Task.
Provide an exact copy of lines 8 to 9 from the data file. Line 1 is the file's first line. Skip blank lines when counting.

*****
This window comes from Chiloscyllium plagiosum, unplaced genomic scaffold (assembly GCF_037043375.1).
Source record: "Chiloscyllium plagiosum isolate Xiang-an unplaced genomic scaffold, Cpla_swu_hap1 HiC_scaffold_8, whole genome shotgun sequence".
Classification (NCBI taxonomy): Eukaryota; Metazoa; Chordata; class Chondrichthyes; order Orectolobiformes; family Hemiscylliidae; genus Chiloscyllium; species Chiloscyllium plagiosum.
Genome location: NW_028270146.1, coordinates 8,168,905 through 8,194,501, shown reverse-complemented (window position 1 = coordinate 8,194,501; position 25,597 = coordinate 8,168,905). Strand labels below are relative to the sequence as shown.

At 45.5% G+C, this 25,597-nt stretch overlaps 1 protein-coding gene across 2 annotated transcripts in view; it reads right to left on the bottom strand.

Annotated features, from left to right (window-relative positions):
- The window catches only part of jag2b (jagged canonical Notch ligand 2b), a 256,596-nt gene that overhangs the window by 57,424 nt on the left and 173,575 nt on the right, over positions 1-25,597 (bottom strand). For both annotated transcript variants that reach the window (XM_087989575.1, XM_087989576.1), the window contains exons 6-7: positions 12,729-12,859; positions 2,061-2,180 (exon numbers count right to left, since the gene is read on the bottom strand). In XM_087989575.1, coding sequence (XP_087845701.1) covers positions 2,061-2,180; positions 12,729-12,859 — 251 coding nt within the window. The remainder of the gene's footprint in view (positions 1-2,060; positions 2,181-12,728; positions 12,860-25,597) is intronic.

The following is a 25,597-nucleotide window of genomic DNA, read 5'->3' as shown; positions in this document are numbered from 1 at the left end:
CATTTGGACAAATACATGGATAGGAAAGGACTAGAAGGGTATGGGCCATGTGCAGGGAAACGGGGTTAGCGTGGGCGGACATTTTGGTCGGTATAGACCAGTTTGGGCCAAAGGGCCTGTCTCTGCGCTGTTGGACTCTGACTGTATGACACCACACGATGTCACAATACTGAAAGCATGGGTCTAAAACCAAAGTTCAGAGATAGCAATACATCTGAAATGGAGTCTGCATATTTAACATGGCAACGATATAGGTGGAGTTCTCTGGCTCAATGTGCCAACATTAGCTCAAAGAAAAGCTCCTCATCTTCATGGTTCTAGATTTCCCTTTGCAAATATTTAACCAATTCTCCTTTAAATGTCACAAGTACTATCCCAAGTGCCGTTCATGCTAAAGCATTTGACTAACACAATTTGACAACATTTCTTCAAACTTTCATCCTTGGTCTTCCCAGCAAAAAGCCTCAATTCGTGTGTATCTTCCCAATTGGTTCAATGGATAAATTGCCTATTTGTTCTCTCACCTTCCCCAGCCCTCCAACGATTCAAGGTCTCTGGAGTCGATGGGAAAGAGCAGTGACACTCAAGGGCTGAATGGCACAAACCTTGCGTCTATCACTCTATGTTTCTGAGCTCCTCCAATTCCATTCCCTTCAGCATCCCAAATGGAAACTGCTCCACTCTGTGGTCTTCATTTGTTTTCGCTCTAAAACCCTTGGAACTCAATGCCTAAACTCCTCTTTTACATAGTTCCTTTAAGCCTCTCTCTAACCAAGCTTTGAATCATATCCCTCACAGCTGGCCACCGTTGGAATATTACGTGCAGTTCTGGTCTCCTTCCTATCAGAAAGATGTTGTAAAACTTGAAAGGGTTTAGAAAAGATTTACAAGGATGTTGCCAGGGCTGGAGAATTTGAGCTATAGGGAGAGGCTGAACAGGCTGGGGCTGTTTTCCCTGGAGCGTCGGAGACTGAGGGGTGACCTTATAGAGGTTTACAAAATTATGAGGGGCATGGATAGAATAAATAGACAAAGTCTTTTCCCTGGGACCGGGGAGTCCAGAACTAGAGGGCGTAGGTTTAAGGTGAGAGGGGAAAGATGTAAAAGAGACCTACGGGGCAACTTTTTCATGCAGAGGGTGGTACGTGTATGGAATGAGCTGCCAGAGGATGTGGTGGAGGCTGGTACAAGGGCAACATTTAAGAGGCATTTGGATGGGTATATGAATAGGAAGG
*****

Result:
The following is a 25,597-nucleotide window of genomic DNA, read 5'->3' as shown; positions in this document are numbered from 1 at the left end:
CATTTGGACAAATACATGGATAGGAAAGGACTAGAAGGGTATGGGCCATGTGCAGGGAAACGGGGTTAGCGTGGGCGGACATTTTGGTCGGTATAGACCAGTTTGGGCCAAAGGGCCTGTCTCTGCGCTGTTGGACTCTGACTGTATGACACCACACGATGTCACAATACTGAAAGCATGGGTCTAAAACCAAAGTTCAGAGATAGCAATACATCTGAAATGGAGTCTGCATATTTAACATGGCAACGATATAGGTGGAGTTCTCTGGCTCAATGTGCCAACATTAGCTCAAAGAAAAGCTCCTCATCTTCATGGTTCTAGATTTCCCTTTGCAAATATTTAACCAATTCTCCTTTAAATGTCACAAGTACTATCCCAAGTGCCGTTCATGCTAAAGCATTTGACTAACACAATTTGACAACATTTCTTCAAACTTTCATCCTTGGTCTTCCCAGCAAAAAGCCTCAATTCGTGTGTATCTTCCCAATTGGTTCAATGGATAAATTGCCTATTTGTTCTCTCACCTTCCCCAGCCCTCCAACGATTCAAGGTCTCTGGAGTCGATGGGAAAGAGCAGTGACACTCAAGGGCTGAATGGCACAAACCTTGCGTCTATCACTCTATGTTTCTGAGCTCCTCCAATTCCATTCCCTTCAGCATCCCAAATGGAAACTGCTCCACTCTGTGGTCTTCATTTGTTTTCGCTCTAAAACCCTTGGAACTCAATGCCTAAACTCCTCTTTTACATAGTTCCTTTAAGCCTCTCTCTAACCAAGCTTTGAATCATATCCCTCACAGCTGGCCACCGTTGGAATATTACGTGCAGTTCTGGTCTCCTTCCTATCAGAAAGATGTTGTAAAACTTGAAAGGGTTTAGAAAAGATTTACAAGGATGTTGCCAGGGCTGGAGAATTTGAGCTATAGGGAGAGGCTGAACAGGCTGGGGCTGTTTTCCCTGGAGCGTCGGAGACTGAGGGGTGACCTTATAGAGGTTTACAAAATTATGAGGGGCATGGATAGAATAAATAGACAAAGTCTTTTCCCTGGGACCGGGGAGTCCAGAACTAGAGGGCGTAGGTTTAAGGTGAGAGGGGAAAGATGTAAAAGAGACCTACGGGGCAACTTTTTCATGCAGAGGGTGGTACGTGTATGGAATGAGCTGCCAGAGGATGTGGTGGAGGCTGGTACAAGGGCAACATTTAAGAGGCATTTGGATGGGTATATGAATAGGAAGG